Each individual will need to find the right ratio between exercise and calories, depending on how they feel and how their body is performing. In the same way, sports teams will need to find the most efficient ratio that allows them to operate efficiently while continuously improving. 

The important part about exercise is that once you start, even with a few minutes per week, it evolves into a lifestyle and you’ll likely get better at it over time. If you’ve never run before, running a marathon immediately is too intimidating and probably not feasible, but setting the marathon as an ultimate goal and starting with running one mile, and then a 5k, and then 10k is an approachable path. Reducing carbon is the same way. Reaching zero carbon within a year is intimidating and will probably not be successful, but creating a path to identify and reduce carbon emissions over time is a more feasible way to eventually achieve high-level targets. 

4. Supplemental vitamins = carbon offsets

Someone working towards a healthier lifestyle may choose to take weight loss pills to produce quick short-term results. They promise to cut fat without a change in diet, which also cuts the need to exercise. 

However, assuming the pill actually works, as soon as the regimen is over or someone forgets to take it, the weight comes back because the true problem was temporarily muted. Science shows us that the most effective, sustainable way to lose weight is through a combination of diet and exercise – while cutting corners through weight loss medication use is an effective short-term solution, it’s difficult to prove that it can produce long, sustained results, much less enable a healthier lifestyle. 

When abused, carbon offsets can be used in the same way that people use weight loss pills – they help reduce the overall carbon emissions impacts without putting in the work to reduce the actual emissions. While they do have an impact, it would be more impactful (and, over time, less costly) to minimise those emissions in the first place.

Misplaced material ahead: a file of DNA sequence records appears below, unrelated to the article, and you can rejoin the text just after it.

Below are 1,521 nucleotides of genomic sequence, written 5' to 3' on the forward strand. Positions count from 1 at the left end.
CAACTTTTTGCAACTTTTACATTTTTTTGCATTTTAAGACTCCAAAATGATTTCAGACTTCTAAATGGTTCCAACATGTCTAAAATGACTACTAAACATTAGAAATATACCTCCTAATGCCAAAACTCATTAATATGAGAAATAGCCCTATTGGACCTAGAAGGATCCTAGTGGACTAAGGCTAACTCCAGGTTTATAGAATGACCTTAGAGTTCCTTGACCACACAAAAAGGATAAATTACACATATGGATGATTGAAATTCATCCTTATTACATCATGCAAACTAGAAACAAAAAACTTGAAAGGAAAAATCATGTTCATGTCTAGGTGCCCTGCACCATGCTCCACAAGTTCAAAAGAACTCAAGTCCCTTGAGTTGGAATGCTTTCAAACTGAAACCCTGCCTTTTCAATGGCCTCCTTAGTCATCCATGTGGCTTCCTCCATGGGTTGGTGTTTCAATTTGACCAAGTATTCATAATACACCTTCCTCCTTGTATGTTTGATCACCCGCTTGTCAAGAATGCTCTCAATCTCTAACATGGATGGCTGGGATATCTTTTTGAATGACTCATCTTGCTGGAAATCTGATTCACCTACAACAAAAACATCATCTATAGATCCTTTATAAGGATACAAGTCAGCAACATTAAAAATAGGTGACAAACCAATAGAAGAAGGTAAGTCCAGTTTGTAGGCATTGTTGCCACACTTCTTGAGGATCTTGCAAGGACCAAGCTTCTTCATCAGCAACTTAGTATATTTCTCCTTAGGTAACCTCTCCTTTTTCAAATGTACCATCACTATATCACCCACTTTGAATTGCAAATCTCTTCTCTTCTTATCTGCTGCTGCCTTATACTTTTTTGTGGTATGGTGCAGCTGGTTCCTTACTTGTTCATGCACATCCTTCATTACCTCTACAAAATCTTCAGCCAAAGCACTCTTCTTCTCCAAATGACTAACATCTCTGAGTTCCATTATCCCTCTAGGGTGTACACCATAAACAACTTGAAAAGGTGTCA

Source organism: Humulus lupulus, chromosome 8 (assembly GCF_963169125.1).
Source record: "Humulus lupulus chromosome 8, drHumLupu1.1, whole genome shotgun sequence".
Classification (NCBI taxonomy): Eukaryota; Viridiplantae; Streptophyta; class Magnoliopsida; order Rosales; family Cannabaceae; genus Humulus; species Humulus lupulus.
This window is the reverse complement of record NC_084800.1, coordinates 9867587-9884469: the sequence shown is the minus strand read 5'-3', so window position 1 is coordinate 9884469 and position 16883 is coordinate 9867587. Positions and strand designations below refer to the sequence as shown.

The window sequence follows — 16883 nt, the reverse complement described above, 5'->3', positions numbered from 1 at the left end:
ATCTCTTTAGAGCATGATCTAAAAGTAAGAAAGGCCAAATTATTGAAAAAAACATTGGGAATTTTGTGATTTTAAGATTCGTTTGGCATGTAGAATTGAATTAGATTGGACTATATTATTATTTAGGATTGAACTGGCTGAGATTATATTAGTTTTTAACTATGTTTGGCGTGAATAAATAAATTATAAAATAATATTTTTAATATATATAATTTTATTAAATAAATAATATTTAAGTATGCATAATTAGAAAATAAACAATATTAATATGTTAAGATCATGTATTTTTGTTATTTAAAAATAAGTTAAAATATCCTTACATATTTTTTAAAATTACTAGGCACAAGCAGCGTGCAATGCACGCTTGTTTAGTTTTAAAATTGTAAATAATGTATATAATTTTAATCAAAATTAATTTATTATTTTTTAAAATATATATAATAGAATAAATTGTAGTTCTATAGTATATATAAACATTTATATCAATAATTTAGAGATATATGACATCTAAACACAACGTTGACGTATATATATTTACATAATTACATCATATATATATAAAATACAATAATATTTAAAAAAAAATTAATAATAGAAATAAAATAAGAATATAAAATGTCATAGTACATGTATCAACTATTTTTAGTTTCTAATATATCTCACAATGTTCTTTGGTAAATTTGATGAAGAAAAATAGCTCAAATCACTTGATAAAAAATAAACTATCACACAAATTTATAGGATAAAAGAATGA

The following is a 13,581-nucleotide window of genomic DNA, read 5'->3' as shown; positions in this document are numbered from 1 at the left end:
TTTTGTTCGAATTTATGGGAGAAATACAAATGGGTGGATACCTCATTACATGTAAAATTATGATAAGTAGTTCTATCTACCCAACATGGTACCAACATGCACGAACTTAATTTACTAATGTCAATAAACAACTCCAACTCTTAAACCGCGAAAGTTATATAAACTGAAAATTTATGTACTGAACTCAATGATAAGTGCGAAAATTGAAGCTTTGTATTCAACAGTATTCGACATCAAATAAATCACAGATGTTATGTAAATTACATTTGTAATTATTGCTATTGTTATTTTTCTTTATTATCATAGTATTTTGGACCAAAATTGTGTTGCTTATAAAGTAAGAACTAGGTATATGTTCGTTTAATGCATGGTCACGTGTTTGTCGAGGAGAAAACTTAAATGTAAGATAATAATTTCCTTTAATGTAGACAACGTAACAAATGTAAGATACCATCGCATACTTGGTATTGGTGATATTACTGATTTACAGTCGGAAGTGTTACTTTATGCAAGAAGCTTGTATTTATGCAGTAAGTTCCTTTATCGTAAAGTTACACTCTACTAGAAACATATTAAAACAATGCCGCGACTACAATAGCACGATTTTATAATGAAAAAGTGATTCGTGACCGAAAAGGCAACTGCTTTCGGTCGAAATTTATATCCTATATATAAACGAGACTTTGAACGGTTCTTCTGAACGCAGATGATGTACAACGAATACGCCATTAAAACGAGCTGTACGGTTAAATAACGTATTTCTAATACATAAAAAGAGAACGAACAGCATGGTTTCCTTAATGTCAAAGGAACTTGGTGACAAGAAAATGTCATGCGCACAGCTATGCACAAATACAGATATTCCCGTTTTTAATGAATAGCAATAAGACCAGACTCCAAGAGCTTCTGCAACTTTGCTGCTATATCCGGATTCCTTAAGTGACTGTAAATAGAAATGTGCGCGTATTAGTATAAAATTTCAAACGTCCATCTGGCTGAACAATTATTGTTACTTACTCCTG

Instead, carbon offsets should be used like a vitamin. Instead of being used as a substitute, it should be a supplement. Vitamins are made to add certain micronutrients that are very difficult to access otherwise and similarly, carbon offsets can be used to make up for certain emissions that are very difficult to reduce or avoid entirely. In the case of sports teams, these unavoidable emissions are likely related to travel by fans, athletes, and the team staff. 

“Every accomplishment starts with a decision to try”

This motivational quote to support healthier lifestyle choices is also true of a carbon emissions reduction journey. Often, the decision to get started is the most challenging step. One day of healthy eating or one satisfying workout leads to another one, which quickly evolves into a lifestyle shift. 

A stumble in the road to a healthy lifestyle is not the end of a journey and one slice of cake or an occasional guilty pleasure does not take back months of progress. 

That long-term shift towards a more sustainable future is similar in the effort to minimise carbon emissions. By leveraging scientifically-proven solutions through tangible plan and sustained dedication, the ‘wish’ that feels so far away becomes an attainable goal. 

Kristen Fulmer is the founder of Recipric, an agency that represents and delivers sports organisations’ sustainability and wellbeing priorities